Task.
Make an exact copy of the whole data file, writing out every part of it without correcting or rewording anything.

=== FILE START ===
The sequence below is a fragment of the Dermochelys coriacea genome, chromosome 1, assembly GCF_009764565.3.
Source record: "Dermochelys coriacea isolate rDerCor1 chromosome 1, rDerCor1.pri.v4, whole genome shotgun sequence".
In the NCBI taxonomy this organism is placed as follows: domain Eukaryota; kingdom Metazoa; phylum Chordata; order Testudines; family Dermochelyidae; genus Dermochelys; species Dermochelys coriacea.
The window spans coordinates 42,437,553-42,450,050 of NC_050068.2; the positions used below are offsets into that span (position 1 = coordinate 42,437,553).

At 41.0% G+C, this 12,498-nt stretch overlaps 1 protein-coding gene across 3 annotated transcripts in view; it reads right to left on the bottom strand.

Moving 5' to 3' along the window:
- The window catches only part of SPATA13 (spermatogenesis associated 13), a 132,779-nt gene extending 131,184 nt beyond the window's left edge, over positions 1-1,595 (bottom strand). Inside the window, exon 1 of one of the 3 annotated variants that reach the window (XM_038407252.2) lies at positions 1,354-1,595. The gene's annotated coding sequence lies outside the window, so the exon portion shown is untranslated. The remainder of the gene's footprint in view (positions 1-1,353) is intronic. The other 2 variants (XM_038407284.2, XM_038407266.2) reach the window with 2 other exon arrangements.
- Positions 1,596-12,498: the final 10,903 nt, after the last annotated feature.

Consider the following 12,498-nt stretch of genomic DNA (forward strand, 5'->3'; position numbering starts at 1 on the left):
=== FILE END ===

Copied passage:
The sequence below is a fragment of the Dermochelys coriacea genome, chromosome 1, assembly GCF_009764565.3.
Source record: "Dermochelys coriacea isolate rDerCor1 chromosome 1, rDerCor1.pri.v4, whole genome shotgun sequence".
In the NCBI taxonomy this organism is placed as follows: domain Eukaryota; kingdom Metazoa; phylum Chordata; order Testudines; family Dermochelyidae; genus Dermochelys; species Dermochelys coriacea.
The window spans coordinates 42,437,553-42,450,050 of NC_050068.2; the positions used below are offsets into that span (position 1 = coordinate 42,437,553).

At 41.0% G+C, this 12,498-nt stretch overlaps 1 protein-coding gene across 3 annotated transcripts in view; it reads right to left on the bottom strand.

Moving 5' to 3' along the window:
- The window catches only part of SPATA13 (spermatogenesis associated 13), a 132,779-nt gene extending 131,184 nt beyond the window's left edge, over positions 1-1,595 (bottom strand). Inside the window, exon 1 of one of the 3 annotated variants that reach the window (XM_038407252.2) lies at positions 1,354-1,595. The gene's annotated coding sequence lies outside the window, so the exon portion shown is untranslated. The remainder of the gene's footprint in view (positions 1-1,353) is intronic. The other 2 variants (XM_038407284.2, XM_038407266.2) reach the window with 2 other exon arrangements.
- Positions 1,596-12,498: the final 10,903 nt, after the last annotated feature.

Consider the following 12,498-nt stretch of genomic DNA (forward strand, 5'->3'; position numbering starts at 1 on the left):